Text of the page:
Curious about volunteering? Please reach out. The Advocates for Human Rights has an opportunity for you.

Eager to see change? Give to our mission, our vision, our work. Your gift matters.


For the broth:

3 pounds beef bones (a mix of oxtails cut into 2-inch pieces and shank bones preferred)

1 whole chicken

1-2 pounds of brisket flat (or boneless short ribs)

6 (16-ounce) cans of chicken broth

1 cinnamon stick

2 star anise pods

1 whole nutmeg (optional)

1 large piece of ginger, about 3 ½ -4 ½ inch

1 large yellow onion, peeled

Kosher salt to taste

3-4 pieces of rock sugar – see note

For the pho:

1 package of bo vien beef meatballs (optional) – see note

3 (16-ounce) packages of fresh rice stick noodles

1 pound of eye of round beef, sliced thin

1 small white onion, sliced thin

1 cup chopped scallions

1 cup chopped cilantro

Ground black pepper

2 cups bean sprouts

2 handfuls of each: Thai basil sprigs and Culantro (Ngo Gai) 

6 Thai bird chiles or 1 Serrano chili, very thinly sliced

2 limes, cut into wedges

Fish sauce – See note
Sriracha Sauce (optional)

Hoisin Sauce (optional)

In a large stockpot, bring 12 quarts of water to a boil. Place beef oxtails and shank bones in boiling water; add more water if necessary to cover the meat. Allow scum to rise to the top, then drain the meat in a large strainer. Rinse meat with cold water; set aside.  

Cut the chicken breasts off the bones. Set aside the two breasts to poach later in the pho stock.

Heat oven to about 500 degrees.

Meanwhile, return the beef oxtails and shank bones to the large stockpot, along with the chicken without the breasts and brisket flat.  Add enough cold water to fill about half of the pot. Add four cans of chicken broth. Place the pot over high heat and bring to a boil.

While the stock is heating up, place cinnamon, anise, nutmeg, ginger, and onion on a cookie sheet. Broil in the oven just until fragrant and lightly golden brown. The anise will brown quickly; remove it after about 20-30 seconds in the oven. The cinnamon and nutmeg will brown after about two minutes. Do not burn the spices, or you’ll have to start over. Remove the ginger and onions when caramelized. 
Transfer the cinnamon, anise, and nutmeg to the stockpot. Allow ginger to cool, then slice it lengthwise. Add ginger and onion to the stockpot along with three rock sugar and about 2 heaping tablespoons of kosher salt.  Bring to a boil, then reduce heat to a simmer.

Remove scum as it rises to the surface while the broth is simmering. Avoid stirring the broth as much as possible while the broth simmers for about eight hours. Midway, about three-to-four hours, remove the brisket flat or when cooked until tender. Allow brisket to cool completely in the refrigerator before thinly slicing the brisket.

Add the chicken breasts to the stockpot. When chicken breasts are cooked through, remove from the broth, and allow to cool. When cool, slice the chicken into ¼-inch slices. Arrange on a plate and set aside in the fridge until ready to use.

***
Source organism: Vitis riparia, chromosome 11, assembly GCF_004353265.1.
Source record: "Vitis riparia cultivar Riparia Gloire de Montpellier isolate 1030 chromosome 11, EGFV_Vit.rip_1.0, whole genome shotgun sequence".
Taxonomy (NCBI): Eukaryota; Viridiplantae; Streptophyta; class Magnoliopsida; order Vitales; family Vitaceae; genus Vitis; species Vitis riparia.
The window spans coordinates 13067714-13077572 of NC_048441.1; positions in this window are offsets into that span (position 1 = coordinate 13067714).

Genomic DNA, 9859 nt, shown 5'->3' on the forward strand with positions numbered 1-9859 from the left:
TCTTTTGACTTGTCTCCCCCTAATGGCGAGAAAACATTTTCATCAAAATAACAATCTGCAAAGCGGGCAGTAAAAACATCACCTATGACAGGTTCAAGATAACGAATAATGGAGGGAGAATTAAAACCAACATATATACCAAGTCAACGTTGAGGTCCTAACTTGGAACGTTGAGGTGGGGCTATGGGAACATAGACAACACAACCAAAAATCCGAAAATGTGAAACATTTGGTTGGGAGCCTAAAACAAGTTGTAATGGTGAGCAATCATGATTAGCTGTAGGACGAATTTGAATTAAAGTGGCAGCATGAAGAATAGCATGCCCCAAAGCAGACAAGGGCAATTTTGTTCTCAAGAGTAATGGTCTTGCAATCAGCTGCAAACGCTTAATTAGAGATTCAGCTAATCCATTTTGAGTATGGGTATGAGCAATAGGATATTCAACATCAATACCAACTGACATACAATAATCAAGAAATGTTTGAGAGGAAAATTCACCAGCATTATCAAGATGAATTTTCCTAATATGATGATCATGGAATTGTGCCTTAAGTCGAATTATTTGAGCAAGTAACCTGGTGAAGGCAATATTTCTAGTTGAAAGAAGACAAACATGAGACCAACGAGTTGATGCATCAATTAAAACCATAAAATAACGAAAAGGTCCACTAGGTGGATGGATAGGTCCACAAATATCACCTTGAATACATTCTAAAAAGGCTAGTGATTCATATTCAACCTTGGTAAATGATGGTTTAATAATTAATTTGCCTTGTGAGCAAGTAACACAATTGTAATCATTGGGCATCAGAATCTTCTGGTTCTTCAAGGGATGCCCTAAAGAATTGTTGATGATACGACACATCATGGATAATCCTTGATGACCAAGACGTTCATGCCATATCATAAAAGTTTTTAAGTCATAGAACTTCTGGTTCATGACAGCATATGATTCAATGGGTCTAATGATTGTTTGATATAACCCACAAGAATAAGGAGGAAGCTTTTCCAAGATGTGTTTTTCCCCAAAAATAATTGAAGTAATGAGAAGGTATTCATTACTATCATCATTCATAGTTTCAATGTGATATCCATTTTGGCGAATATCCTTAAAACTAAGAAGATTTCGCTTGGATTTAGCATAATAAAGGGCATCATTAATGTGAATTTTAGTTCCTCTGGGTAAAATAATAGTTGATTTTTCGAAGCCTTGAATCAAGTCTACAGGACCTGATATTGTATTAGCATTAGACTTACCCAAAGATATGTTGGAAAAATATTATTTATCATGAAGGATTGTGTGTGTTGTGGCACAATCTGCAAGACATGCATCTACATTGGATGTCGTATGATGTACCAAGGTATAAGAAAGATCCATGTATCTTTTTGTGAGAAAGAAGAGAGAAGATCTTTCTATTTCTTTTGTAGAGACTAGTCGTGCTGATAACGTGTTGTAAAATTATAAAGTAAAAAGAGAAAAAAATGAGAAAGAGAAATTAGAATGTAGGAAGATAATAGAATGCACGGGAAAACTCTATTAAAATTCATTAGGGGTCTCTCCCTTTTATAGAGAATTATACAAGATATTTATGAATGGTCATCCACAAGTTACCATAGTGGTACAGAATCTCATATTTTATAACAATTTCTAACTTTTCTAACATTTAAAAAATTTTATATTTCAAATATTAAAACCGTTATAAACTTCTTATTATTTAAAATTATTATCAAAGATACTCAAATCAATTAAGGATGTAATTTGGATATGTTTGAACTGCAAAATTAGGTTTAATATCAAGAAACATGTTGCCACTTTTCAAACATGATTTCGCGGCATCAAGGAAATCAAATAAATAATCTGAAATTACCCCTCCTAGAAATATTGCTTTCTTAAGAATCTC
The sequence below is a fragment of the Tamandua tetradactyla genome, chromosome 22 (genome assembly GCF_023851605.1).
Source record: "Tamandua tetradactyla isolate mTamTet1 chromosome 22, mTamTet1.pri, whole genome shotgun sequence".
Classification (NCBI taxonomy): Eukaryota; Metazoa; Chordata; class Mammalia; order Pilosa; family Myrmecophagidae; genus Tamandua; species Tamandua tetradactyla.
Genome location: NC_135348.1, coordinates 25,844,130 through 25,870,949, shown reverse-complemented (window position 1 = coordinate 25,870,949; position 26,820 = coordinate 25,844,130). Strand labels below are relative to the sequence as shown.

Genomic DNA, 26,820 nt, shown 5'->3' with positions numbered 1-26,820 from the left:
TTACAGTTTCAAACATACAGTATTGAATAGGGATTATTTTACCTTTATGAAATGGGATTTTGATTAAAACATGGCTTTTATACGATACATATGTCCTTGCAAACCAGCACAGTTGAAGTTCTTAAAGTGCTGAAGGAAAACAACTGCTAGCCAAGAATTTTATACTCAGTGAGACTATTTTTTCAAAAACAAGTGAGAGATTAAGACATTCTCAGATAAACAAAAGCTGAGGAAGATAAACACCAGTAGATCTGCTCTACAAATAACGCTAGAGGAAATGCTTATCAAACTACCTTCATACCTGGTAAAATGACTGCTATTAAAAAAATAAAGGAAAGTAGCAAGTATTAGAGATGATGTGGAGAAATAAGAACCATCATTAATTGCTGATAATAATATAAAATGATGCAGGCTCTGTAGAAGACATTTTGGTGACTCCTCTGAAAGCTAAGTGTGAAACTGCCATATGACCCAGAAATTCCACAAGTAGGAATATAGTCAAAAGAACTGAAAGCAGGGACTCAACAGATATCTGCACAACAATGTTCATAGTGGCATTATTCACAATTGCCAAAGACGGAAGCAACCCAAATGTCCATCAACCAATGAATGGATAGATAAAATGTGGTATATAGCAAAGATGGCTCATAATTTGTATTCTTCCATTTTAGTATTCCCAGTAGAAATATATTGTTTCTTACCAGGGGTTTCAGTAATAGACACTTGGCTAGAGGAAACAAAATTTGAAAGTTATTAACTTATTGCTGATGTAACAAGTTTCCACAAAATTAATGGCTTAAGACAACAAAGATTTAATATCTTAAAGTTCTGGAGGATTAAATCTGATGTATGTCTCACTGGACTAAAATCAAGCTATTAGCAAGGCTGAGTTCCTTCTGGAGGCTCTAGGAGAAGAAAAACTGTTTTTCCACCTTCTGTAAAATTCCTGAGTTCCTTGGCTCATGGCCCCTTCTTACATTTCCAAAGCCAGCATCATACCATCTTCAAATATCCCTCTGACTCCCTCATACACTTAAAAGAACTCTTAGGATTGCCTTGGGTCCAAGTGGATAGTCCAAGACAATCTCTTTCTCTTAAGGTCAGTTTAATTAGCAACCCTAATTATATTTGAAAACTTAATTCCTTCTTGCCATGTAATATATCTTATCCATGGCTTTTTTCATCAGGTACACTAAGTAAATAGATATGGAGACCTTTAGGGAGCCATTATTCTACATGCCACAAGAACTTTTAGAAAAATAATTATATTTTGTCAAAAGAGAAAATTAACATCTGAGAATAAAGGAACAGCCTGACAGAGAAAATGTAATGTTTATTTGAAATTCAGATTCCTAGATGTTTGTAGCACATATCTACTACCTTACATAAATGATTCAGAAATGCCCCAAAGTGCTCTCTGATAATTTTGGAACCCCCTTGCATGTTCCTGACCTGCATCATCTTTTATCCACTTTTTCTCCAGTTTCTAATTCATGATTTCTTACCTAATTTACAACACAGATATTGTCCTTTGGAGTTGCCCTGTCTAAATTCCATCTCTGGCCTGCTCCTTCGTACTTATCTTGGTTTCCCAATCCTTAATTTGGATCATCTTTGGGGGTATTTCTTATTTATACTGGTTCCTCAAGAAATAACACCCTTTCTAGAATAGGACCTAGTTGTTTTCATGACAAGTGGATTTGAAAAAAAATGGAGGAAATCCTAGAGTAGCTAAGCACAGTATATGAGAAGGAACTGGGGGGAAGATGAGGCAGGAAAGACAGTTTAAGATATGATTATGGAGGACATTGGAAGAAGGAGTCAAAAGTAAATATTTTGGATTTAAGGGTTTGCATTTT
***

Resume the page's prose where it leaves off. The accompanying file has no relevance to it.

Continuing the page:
After about six hours of simmering the broth, you can top off the broth with remaining canned chicken broth. Adjust seasonings to taste; add more kosher salt and rock sugar. The pho broth should be savory, slightly salty to balance the bland rice noodles.

About 30 minutes before the pho broth is ready, add the bo vien meatballs if using. 

To assemble the pho, rinse the fresh noodles in cold water; set them aside. Bring a large pot of water to a boil and, working in batches, dip the noodles into the boiling water for 10 to 20 seconds, stirring them until al dente and to keep from tangling. Drain.

To serve, place about 2 cups of cooked noodles in each of eight large soup bowls. Place a few slices of brisket, sliced raw eye of round, and poached chicken breast on the noodles. Garnish with sliced onions, scallions, cilantro, and ground black pepper to taste, then spoon 2 to 3 cups broth and bo vien meatballs into each bowl. Season each of bowl of pho with about ½ to 1 tablespoon fish sauce, or to taste before serving.

Guests can top the soup at the table with bean sprouts, fresh herbs, chilies, fresh lime juice, and add additional fish sauce to taste. Sriracha sauce and hoisin sauce are a matter of taste and are purely optional. Makes 8 large servings.

Note: You can find rock sugar at Asian stores. Vietnamese groceries sell bo vien meatballs made with beef and tendon (hence the slight chew). All you need to do is warmed these already cooked meatballs in the pho broth before serving.

Many recipes add fish sauce to the broth while simmering. However, our mother found that it can add a slight sourness to the finished broth, so in our family, we add the fish sauce to the bowl of pho just before serving. Mom recommends Three Crabs Fish Sauce, but many brands are available.

Even though this is called Vietnamese Beef Pho, you’ll notice the addition of whole chicken and chicken broth (either homemade or canned will work). Without the fresh chicken and canned broth, the pho lacks depth and dimension. We hope you have a “pho-nomenom” time making this traditional Vietnamese dish.